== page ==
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Evening Standard
Evening Standard
Tristan Kirk

Julian Assange wins right to fresh appeal in extradition battle with the US

Julian Assange has won the right to a fresh appeal in his long-running battle against extradition to the US to face espionage charges.

The 52-year-old Wikileaks founder is wanted for trial over the publication in 2010 and 2011 of confidential documents and cables relating to the Afghanistan and Iraq wars.

The US government had offered assurances to the UK about Assange’s treatment if extradited, promising not to seek the death penalty and making statements about freedom of speech and his nationality.

But judges ruled on Monday that Assange can mount a fresh appeal against the extradition, after his lawyers argued the US assurances were “patently inadequate”.

Edward Fitzgerald KC, Julian Assange's father John Shipton and Julian Assange's wife Stella Assange at the Royal Courts of Justice (Elizabeth Cook/PA Wire)

Dame Victoria Sharp, sitting in the High Court with Mr Justice Johnson, said: “We have decided to give leave to appeal.”

The appeal is believed to be Assange’s final chance to avoid extradition, at the end of a saga which has rumbled on for more than a decade.

Assange’s extradition from the UK to Sweden was ordered in 2012, when he was wanted for questioning about sexual assault allegations. But he entered the Ecuadorian embassy to avoid the transfer, arguing he believed he would face onward transfer to the US.

He has been held in HMP Belmarsh since being ejected from the embassy in 2019.

The US has brought charges of espionage and hacking against Assange, alleging he endangered sources with the publication of unredacted documents and military cables.

His supporters say Assange is being persecuted for his work as a journalist and publisher, and the Wikileaks revelations exposed evidence of war crimes and torture.

Julian Assange supporters react outside the High Court in London (AP)

At Monday’s hearing, Assange says the US government has failed to guarantee his right to freedom of expression under the First Amendment.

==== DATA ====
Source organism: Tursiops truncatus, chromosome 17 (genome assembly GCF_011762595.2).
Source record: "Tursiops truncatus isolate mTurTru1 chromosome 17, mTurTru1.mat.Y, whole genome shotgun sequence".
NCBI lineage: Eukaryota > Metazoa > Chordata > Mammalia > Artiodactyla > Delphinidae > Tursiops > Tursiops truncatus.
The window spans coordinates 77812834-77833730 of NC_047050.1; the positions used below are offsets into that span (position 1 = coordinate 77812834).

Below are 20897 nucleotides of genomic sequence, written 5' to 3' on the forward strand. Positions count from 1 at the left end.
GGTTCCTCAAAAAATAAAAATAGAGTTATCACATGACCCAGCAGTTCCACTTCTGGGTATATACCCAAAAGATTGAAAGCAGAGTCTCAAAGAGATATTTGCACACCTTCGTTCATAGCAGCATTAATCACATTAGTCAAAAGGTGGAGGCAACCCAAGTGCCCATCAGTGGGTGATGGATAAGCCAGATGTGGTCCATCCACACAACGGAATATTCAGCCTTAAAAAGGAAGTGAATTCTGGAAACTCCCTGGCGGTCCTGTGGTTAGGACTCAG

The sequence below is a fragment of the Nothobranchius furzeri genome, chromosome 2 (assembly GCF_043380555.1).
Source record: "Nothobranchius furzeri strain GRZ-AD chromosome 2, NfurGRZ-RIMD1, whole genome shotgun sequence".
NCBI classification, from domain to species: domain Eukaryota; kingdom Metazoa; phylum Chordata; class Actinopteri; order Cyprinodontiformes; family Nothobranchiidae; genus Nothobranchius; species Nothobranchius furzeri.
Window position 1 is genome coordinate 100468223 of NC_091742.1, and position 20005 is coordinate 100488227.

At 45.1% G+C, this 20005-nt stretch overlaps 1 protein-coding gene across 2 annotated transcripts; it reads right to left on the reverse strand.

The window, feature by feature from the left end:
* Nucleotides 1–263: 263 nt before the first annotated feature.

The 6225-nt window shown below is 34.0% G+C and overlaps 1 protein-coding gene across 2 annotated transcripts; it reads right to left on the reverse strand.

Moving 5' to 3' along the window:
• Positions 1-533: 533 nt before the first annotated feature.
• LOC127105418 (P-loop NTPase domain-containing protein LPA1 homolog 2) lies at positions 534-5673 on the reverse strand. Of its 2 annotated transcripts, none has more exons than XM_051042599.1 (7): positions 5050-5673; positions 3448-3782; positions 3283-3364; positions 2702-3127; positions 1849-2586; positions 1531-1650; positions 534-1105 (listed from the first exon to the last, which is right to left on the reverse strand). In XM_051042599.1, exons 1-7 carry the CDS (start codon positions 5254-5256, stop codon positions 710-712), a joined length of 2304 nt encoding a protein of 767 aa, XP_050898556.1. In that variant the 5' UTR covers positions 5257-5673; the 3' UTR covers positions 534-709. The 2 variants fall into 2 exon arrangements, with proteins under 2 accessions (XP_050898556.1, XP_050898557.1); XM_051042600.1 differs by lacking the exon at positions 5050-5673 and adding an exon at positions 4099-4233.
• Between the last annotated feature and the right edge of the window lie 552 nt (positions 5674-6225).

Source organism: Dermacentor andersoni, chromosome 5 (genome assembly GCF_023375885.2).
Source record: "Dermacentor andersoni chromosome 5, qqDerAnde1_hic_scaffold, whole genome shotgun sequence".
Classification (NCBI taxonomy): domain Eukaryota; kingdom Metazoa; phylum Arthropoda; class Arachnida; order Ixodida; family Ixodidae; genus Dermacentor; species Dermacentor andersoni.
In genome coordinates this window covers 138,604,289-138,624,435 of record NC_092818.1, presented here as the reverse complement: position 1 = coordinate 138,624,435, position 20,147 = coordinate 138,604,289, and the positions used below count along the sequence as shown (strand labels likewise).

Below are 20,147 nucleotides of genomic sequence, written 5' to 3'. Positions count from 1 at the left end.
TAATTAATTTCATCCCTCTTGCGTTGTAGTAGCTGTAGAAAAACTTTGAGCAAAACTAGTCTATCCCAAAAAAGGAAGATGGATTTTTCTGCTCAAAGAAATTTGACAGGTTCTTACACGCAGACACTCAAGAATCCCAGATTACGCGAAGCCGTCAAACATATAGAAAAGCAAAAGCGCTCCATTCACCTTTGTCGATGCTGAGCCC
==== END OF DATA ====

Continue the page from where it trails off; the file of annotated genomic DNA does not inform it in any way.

UK judges had said they would not hear another appeal from Assange if the US puts up assurances that he would not be prejudiced at trial because of his foreign nationality, that he would not face the death penalty, and that he could rely on the First Amendment right protecting freedom of speech.

On Monday, lawyers for Assange told the High Court in London that the death penalty had been sufficiently ruled out.

But they argued other assurances offered by the US are “patently inadequate”, and asked for a further appeal in Assange’s case to take place.

The death penalty assurance reads: "The United States is able to provide such assurance as Assange is not charged with a death-penalty eligible offence, and the United States assures that he will not be tried for a death-eligible offence."

“We accept the US has provided unambiguous promises not to charge any capital offence”, said Edward Fitzgerald KC, leading Assange’s legal team.

Stella Assange speaking to the media before the latest stage of her husband’s US extradition legal battle (Lucy North/PA Wire)

But he said the assurance on freedom of speech would not necessarily protect his rights in a US trial, and was “not an assurance at all”.

“It assures only that Mr Assange ‘may seek to’ raise the First Amendment”, he argued.

“Absent an assurance as to how the prosecutor will act in response, the ability to raise and rely on the First Amendment means nothing.”

He argued that the US should have assured Assange would be “permitted to rely on” the First Amendment, but had only promised he would not be prejudiced based on his nationality in arguments he “may seek to raise”.

There is no assurance that the prosecutor would not challenge his right to rely on the First Amendment, or that a court may rule it out of its own volition.

“Specific promises from prosecutors are pretty common – we will not object to bail, we will not seek the death penalty – no such specific assurance has been given here”, added Mr Fitzgerald.

In written submissions, James Lewis KC, representing the US government, said Assange’s conduct was “simply unprotected” by the First Amendment.

A supporter of Julian Assange outside the Royal Courts of Justice in London (Lucy North/PA Wire)

“The position of the US prosecutor is that no-one, neither US citizens nor foreign citizens, are entitled to rely on the First Amendment in relation to publication of illegally obtained national defence information giving the names of innocent sources to their grave and imminent risk of harm”, he said.

“This principal applies equally to US citizens and non-US citizens irrespective of their nationality, or place of birth, and irrespective of where the conduct took place, though it isultimately a question of law for the US courts. The conduct in question is simply unprotected by the First Amendment.

“There can be no ‘serious possibility’ of prejudice on the basis of nationality when the issue of nationality, or even citizenship, is not dispositive and may, in fact, never factor into a UScourt’s legal analysis.”

Assange was offered the chance to attend court for today’s hearing, but was absent “on health grounds”, judges were told.

Assange supporters gathered outside the Royal Courts of Justice in London ahead of the hearing, with many holding banners and signs.

Members of his family, including wife Stella Assange and his father, are at the hearing.

Directions for the appeal hearing are due to be set by the end of the week.

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